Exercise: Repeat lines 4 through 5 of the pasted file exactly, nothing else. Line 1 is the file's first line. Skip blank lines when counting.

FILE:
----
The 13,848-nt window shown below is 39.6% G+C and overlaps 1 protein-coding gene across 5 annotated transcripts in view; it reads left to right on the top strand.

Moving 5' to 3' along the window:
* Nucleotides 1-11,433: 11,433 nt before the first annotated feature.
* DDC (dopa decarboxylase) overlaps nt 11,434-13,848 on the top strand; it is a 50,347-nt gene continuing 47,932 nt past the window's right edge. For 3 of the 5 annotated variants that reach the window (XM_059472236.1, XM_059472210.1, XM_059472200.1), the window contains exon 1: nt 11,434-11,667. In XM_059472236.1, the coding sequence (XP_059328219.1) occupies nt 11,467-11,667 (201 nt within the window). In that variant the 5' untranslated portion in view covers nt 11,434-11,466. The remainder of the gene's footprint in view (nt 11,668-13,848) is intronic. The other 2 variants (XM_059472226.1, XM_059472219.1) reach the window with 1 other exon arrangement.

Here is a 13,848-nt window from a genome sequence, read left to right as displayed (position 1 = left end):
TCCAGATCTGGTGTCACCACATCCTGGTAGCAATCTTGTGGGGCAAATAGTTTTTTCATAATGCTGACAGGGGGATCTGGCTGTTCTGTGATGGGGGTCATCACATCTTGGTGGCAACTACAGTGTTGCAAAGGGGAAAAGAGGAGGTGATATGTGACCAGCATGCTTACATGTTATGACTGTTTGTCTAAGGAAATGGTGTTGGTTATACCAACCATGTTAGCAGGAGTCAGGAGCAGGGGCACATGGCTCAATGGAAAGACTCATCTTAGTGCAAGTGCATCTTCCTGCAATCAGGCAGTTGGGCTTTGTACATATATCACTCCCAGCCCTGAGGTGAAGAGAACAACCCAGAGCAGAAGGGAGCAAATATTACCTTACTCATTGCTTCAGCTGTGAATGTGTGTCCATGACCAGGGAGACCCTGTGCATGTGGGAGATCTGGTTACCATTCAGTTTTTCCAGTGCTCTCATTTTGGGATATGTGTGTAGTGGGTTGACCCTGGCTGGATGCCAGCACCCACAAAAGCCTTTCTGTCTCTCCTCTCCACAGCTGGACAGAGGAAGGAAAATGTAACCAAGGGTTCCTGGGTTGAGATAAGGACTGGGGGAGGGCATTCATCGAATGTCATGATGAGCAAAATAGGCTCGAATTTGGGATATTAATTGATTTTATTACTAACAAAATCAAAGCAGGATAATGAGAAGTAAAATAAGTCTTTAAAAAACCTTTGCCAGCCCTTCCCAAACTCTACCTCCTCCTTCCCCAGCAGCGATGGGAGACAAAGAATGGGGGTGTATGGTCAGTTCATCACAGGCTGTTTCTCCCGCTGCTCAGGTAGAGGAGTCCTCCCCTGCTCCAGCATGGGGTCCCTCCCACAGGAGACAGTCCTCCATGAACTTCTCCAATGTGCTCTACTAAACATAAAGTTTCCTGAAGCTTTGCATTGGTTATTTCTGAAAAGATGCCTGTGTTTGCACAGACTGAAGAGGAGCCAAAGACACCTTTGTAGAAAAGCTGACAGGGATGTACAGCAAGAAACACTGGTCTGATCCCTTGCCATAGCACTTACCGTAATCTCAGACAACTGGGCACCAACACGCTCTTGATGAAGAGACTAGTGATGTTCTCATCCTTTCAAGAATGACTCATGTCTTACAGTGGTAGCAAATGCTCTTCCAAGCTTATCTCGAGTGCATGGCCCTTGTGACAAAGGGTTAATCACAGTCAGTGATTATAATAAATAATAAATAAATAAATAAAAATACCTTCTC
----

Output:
* DDC (dopa decarboxylase) overlaps nt 11,434-13,848 on the top strand; it is a 50,347-nt gene continuing 47,932 nt past the window's right edge. For 3 of the 5 annotated variants that reach the window (XM_059472236.1, XM_059472210.1, XM_059472200.1), the window contains exon 1: nt 11,434-11,667. In XM_059472236.1, the coding sequence (XP_059328219.1) occupies nt 11,467-11,667 (201 nt within the window). In that variant the 5' untranslated portion in view covers nt 11,434-11,466. The remainder of the gene's footprint in view (nt 11,668-13,848) is intronic. The other 2 variants (XM_059472226.1, XM_059472219.1) reach the window with 1 other exon arrangement.

Here is a 13,848-nt window from a genome sequence, read left to right as displayed (position 1 = left end):